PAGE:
Plus one hour, if I’m being super truthful. It took 25 hours for her body to decide it was time to go. Deliberation, but not debilitation, not really. Fredgie was as focused on food, rides and walks as she ever was, right up until the end — and in that we were all so fortunate, for she was so completely her — and so completely mine from the time I first saw her behind the chain link fences of the local animal pound to the time she died in my arms.
Fredgie on the beach.
I woke thinking about how Fredgie had been like a perpetual baby in terms of both her size and her need for the seven years we had together. It was like being in that first-rush state of mommy-hood when all your instincts instruct you to protect the little human at any cost, and you do, no matter what the obstacle: personal, financial, or other. There is no price you are unwilling to pay for this sort of relationship. It’s as integral to you as breathing.
Here’s my point: those little humans are like your artistic accidents. Protect them at any cost, even though they may seem to want to fool you into loving them on account of their needy infancy, their sheer delightfulness, their unconditional love for you.
Kill your darlings, they tell you in creative schools of thought. In other words: don’t be wed to your ideas, be willing to edit them down, to find a hole and make them fit. Be mindful.
But don’t be so mindful that you let your accidents be burned up by the white-hot heat of thinking things through. Don’t overthink them. That’s Duchamp’s grand lesson to us: take what you know and spit on it. Be willing to rub people the wrong way, just like he rubbed the noses of some committee members into their high-flying ideals, ones which stated any artist could enter whatever work of art they wished and have it displayed in exchange for the entry fee.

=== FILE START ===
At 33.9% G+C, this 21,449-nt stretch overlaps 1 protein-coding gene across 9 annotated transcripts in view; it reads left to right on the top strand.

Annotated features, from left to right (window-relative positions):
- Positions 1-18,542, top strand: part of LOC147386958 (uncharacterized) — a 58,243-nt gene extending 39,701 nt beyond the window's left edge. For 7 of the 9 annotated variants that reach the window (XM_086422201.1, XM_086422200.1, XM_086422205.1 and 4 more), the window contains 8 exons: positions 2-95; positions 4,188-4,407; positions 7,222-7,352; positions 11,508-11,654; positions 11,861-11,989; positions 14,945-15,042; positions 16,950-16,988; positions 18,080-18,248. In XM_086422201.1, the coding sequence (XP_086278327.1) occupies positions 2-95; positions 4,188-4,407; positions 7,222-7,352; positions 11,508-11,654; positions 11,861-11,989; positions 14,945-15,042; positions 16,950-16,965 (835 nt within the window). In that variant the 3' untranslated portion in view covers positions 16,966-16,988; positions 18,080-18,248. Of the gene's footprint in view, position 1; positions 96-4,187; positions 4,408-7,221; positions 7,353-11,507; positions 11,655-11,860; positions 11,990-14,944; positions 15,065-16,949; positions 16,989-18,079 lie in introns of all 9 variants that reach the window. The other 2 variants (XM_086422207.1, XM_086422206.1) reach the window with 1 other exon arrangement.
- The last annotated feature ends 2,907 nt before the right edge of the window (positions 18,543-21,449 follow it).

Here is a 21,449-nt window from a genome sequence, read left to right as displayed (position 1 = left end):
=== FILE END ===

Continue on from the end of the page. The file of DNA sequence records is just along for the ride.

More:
Be willing to detonate some land mines to expose the soft underbelly of truth.
Stay in that first-born sense of the mind, the one which wonders and wanders and has a sense of complete entitlement: mine. The one which understands there is a power structure, yes; there is someone who feeds me and rubs me and changes me daily, who takes care of all of my needs, who is powerful and all-knowing, to whom I owe a great deal. But don’t forget to keep growing, too. To reach beyond the boundaries of what you see and hear to what you know to be true.
Duchamp could have stopped producing or even kept on producing the same thing, piece after piece, day after day, year after year, if he had wanted to. He could have rested on the laurels of his infinity after his boxy Nude Descending a Staircase No. 2 hooked the 1913 Armory Show and he could never have had another original artistic thought — and he still would have made a living as an artist. He could have, but he didn’t. Instead, The Fountain. Instead, we remark on it 100 years later and thank him for thinking outside the box, outside so many boxes.
Outside the infinite box.
I’m reminded here of dancer and choreographer’s Twyla Tharp’s boxes. She’s famous for starting a new box for every new project, then throwing everything that comes to mind into it. Boxes are a literal place for her to gather her thoughts and ideas. I am also reminded of someone who once said you can be true to the facts without being correct — a mantra for the writer writing about history and reality. “Don’t let the facts hold you back,” is the idea. Let them be a springboard for truth.
As an artist, it’s your job to ask yourself: is it the soap in some water? Or is it the water in some soap?
What are the facts. What is reality, and where is the truth?
Days and dates will come and go. The years will fly by, and maybe I’ll have another Fredgie come along, some other spirit which barks for joy at the opening of the refrigerator door and marches down the streets like a little Napoleon. But until then, I’ll just keep mine-ing the field, opening up and closing the indefinite boxes of the mind.
Beatrice’s 1982 painting of her own Dali Dog, who died many years earlier. Or did he?